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During my first pregnancy, conceived with the help of six rounds of Clomid, I worried about a lot of things: Would I carry my baby to term? Would he/she be healthy? Was there a secret twin hiding behind the one visible embryo? Would I poop on the table during delivery? Hey, I'm a worrier. It can't be helped.
It never occurred to me, though, to worry about autism. A recent study out of Harvard School of Public Health found that autism is twice as common in children of women who took Clomid and other similar infertility drugs than in children of women not treated for infertility. That baby of mine is seven now and developing normally, but should I have worried?
Yes and no. The research is not perfect. While the Harvard study was large with nearly 4,000 nurses participating -- 111 of whom reported having a child with autism -- the data was collected through questionnaires, not clinical research. That leaves room for ambiguity. And while the results were adjusted to account for age, whether or not the women gave birth prematurely or to multiples was not taken into consideration.
"Preterm delivery, low birth weight, twinning and maternal age are all associated with infertility treatment and they are all associated with the risk of autism. We need to understand how to tease these factors apart," observes Lisa Croen, senior research scientist with Kaiser Permanente in Oakland, Calif., and director of its Autism Research Program, who was not associated with the paper. "This study is addressing a really important question but we really need more data."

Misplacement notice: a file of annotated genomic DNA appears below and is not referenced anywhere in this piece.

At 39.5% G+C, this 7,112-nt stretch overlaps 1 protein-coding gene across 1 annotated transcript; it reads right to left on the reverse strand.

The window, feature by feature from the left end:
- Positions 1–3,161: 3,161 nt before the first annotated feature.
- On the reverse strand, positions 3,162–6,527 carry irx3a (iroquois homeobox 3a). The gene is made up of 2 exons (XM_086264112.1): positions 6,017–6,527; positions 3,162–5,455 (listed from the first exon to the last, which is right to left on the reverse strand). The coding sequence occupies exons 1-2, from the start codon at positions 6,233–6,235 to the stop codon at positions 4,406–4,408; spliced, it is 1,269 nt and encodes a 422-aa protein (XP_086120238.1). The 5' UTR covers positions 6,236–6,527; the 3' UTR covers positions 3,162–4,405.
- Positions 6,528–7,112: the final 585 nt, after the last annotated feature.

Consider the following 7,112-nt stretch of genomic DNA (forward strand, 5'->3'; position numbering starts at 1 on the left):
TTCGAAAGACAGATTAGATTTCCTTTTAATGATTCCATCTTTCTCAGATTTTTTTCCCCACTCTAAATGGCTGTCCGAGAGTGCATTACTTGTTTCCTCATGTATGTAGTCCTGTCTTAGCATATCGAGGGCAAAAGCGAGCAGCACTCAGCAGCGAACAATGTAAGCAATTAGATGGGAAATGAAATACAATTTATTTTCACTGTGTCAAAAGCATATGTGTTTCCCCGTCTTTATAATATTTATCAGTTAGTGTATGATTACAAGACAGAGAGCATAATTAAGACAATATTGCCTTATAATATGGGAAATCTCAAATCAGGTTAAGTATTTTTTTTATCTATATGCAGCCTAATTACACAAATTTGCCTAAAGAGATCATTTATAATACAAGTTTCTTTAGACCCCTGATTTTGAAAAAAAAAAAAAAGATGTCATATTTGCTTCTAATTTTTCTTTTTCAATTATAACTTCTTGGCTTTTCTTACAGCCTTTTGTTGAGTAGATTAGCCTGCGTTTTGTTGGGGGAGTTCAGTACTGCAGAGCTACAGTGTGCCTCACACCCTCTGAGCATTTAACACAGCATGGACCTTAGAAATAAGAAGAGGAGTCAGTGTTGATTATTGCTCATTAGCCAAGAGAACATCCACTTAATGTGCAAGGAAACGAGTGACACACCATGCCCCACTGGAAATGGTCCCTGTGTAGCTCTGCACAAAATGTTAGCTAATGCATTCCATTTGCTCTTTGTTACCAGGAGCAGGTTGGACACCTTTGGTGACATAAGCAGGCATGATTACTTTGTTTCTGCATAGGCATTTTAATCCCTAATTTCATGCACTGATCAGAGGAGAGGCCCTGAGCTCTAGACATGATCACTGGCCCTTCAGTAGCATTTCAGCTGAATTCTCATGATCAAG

But the Harvard study does add to what Time calls a growing body of evidence linking infertility treatments to autism. During the same conference where the Harvard study was presented, Israeli researchers said they found a link between IVF and autism.
Here's the reassuring part: Even if this research is spot on -- and no one is saying that it is at this time -- the risk is still relatively low. The average woman under age 35 has a two percent risk of having a child with autism. With fertility treatment, that risk is theoretically raised just four percent.
Are you worried there could be a link between fertility drugs and autism? Chime in below.
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